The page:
You probably already have an idea of what your dog or cat is thinking. Cross-species communication has been key to the evolutionary success of dogs, humans and to lesser extent cats.

Some animals are expert communicators. If my dog is standing in front of me and looking me in the eyes, I know she wants to go out. If she is doing that and stamping her feet, she wants out NOW!

Despite these close bonds of communication, there are times animal instinct takes over, pets revert back to primal displays of body language and communication breaks down. Or perhaps you have a new pet, those bonds haven’t been established yet but you would still like to understand what your pet is feeling.

In this post, I cover some warning signs you should look out for when dealing with dogs and cats, this is a basic introduction and doesn’t make you an expert. Don’t read this post and feel like you have a license to start approaching every dog you see on the street.

Certain types of body language can be obvious, like growling or hissing, but those behaviors are a last resort and if you can learn to notice more subtle displays there will be less stress for you and your pet.

Dog Behavior

Doberman Dahl Mobile Vet Loose, relaxed stance; head and ears up; tail down. This is the body language of a dog that is calm. Contrary to accepted belief a wagging tail doesn’t necessarily mean the dog is happy. There are situations, especially when a larger dog is trying to assert dominance, that tail wagging can occur but there is also a threat.

A slight change in body position to leaning forward; a stiff, straight tail; eyes clearly fixated. These are all signs that your dog is alert. Something has caught his or her interest. Depending on the situation this may be a good time to remove your dog.

From signs of interest and alertness, we move into displays of aggression, fear, and stress. These are indications of a volatile situation and steps should be taken to calm the dog or remove it.

Signs that your dog is experiencing negative emotions include: ears laying back, their tail is raised and stiff, the hairs on their back and shoulders are raised and bristling. If your dog is fearful but not ready to submit he or she will take a lower more prone stance, dropping their tail and head.

If a dog is fearful, distressed and showing signs of submission they will begin to pant rapidly and appear to lick the air or the face of whoever or whatever they are submitting to.

Cat Behavior

Playful cat Dahl Mobile VetCats are typically less communicative than dogs. It’s not that our bonds with cats are less than those with dogs, it’s just a different relationship altogether. However, cats do communicate through body language that we can learn to interpret.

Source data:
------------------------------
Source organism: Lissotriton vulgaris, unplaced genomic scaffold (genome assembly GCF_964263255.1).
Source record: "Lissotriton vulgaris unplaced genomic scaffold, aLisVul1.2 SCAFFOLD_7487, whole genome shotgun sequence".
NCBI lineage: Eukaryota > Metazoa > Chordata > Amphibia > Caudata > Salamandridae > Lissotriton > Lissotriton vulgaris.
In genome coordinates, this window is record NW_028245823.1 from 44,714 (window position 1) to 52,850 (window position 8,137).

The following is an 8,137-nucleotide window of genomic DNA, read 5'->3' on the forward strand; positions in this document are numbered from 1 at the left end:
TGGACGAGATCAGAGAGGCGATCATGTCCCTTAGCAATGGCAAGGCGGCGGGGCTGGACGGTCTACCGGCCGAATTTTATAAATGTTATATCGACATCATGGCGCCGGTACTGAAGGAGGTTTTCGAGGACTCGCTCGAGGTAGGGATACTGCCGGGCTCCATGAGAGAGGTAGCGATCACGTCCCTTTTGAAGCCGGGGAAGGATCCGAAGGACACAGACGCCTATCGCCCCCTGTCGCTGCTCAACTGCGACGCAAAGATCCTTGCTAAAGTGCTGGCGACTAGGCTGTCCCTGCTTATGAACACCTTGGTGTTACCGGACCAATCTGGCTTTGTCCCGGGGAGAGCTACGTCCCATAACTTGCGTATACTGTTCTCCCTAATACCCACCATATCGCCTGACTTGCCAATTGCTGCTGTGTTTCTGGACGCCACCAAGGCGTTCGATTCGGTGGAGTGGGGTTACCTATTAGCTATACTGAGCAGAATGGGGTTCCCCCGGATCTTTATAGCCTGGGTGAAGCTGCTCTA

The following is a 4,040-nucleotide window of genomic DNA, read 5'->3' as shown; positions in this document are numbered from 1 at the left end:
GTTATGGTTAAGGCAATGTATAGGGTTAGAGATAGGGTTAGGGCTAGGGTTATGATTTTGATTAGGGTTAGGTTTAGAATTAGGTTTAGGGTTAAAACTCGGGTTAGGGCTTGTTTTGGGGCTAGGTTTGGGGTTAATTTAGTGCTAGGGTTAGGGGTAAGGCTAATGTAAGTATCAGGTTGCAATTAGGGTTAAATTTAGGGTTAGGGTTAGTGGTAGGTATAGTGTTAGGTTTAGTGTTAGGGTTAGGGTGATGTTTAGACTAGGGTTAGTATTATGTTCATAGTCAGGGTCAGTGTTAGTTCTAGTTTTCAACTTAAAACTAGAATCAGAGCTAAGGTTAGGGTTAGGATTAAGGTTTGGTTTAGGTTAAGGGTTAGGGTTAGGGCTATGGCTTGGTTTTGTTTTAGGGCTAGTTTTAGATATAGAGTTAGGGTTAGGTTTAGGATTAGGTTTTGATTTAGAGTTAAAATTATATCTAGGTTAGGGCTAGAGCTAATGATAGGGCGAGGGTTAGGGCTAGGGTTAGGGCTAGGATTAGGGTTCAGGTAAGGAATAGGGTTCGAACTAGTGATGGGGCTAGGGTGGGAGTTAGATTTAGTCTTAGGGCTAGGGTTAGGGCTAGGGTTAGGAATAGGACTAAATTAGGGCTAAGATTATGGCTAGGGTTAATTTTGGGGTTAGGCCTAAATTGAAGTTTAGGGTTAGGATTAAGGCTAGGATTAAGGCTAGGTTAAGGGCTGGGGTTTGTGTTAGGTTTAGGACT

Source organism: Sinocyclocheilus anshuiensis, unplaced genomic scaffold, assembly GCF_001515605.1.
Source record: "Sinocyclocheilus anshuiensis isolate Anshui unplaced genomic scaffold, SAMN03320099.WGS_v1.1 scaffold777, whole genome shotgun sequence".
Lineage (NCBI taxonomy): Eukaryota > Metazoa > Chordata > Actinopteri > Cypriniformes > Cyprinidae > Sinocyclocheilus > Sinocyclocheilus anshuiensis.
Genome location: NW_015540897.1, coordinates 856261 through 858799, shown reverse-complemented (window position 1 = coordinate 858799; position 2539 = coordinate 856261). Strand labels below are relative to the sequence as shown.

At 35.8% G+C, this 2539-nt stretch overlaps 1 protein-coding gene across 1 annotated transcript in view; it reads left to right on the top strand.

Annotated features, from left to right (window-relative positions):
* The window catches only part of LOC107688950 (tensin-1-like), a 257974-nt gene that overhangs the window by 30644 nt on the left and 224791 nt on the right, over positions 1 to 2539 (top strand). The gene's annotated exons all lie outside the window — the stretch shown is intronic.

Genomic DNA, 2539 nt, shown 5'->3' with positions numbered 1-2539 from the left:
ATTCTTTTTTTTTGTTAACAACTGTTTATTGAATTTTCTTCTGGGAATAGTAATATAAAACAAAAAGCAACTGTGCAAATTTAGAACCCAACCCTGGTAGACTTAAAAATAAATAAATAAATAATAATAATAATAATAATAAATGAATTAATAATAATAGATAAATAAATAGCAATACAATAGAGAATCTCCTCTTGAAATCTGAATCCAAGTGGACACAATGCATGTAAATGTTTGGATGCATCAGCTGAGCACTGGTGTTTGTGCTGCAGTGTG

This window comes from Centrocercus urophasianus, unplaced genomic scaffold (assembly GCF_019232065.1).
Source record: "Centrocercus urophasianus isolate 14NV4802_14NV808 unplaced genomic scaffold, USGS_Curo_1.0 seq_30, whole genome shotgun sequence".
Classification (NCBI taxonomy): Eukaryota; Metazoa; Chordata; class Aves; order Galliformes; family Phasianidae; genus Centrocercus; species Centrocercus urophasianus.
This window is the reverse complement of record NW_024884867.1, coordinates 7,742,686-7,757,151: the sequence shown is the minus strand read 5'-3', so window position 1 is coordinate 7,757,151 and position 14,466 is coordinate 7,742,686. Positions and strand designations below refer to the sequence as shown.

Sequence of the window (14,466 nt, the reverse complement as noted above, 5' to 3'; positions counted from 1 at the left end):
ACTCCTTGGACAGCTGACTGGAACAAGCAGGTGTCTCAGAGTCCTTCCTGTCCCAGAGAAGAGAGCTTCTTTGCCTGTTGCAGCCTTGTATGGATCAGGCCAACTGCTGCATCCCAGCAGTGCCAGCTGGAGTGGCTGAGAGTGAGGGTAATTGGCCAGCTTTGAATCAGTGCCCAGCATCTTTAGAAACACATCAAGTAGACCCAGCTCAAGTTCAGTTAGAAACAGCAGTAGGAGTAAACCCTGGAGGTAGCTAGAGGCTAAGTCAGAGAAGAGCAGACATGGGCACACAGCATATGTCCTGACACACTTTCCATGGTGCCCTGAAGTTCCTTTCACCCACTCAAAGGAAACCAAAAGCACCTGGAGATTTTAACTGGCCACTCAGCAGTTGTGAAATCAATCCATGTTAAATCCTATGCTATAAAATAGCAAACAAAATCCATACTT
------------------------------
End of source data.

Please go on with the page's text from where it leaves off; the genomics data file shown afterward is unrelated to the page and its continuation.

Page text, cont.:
A cat’s natural disposition should be calm, relaxed, and observant. In body language, this looks like a reclined or lounging cat quietly watching.

Cats are extremely territorial and have a need to be the alpha of their territory. This means that any big changes in a cat’s life are going to cause it anxiety. A cat experiencing stress will appear to cower, becoming smaller. Its eyes will be wide and fixated, while its ears swivel independent of one another, scanning for more information. If a cat is preparing for a fight its ears will flatten down and back. A cat in this state will have a still tail or a tail with some slight movement near the tip.

Anxiety can quickly turn to fear or anger. The cat that was balled up, cowering and trying to seem small is now preparing to fight. It is puffed up, often standing with straight legs to try and appear larger than the perceived threat. Ears back, they will often become vocal, growling and hissing and swiping at whatever it is they are upset by. Avoid situations where someone could get hurt.

Unlike many animals, cats experience frustration. Perhaps Grumpy Cat really was grumpy. Cats can experience frustration as a result of boredom, not getting what they want, or feeling as though they are being neglected. Incessant meowing, fixed eyes and pacing are all signs of a frustrated cat. The solution to this, entertain your cat! Play with it, give it what it wants if that ’s possible.

Conclusion

Cats, dogs, rabbits, and humans, every animal unknowingly communicates their moods and feelings through body language. By being able to read your pet’s temperament through its behavior you will be able to identify situations that make it uncomfortable and hopefully de-escalate the situation before someone gets hurt.

   

Did you know...

The most important time to
socialize a puppy is between
6 and 14 weeks of age.
Puppies and kittens start to lose
baby teeth and have adult teeth
erupt at 4 months of age.
Plaque turns to tartar in 36 hours,
this is why teeth brushing should
be done at lease one a day.
Fees are comparable to
those of a vet clinic.
Hard chew objects can break
your dogs’ teeth, leading to a
dental surgery with extractions.
Cats prefer to eat food at
fresh killed body temperature,
not refridgerated temperature.
Xylitol, a common sugarless
sweetener in some gums and
candies can kill dogs.
One tylenol can kill a cat
(never use Tylenol
for any animal).
There are more than 3,000
species of mosquitoes.
There are at least 20 species
that transmit heartworm.
Cats have to eat meat to live
(obligate carnivores),
but dogs can be vegetarian.
Vomiting in dogs and cats
is not normal. They do vomit,
and some quite frequently,
but it is a problem that
should be checked out.
80% of dogs and 70% of cats
will have some dental disease
by age 3.
Cats do not have a collar bone,
and this is one reason why
they are so flexible.
Fleas can jump 350 times
their body length.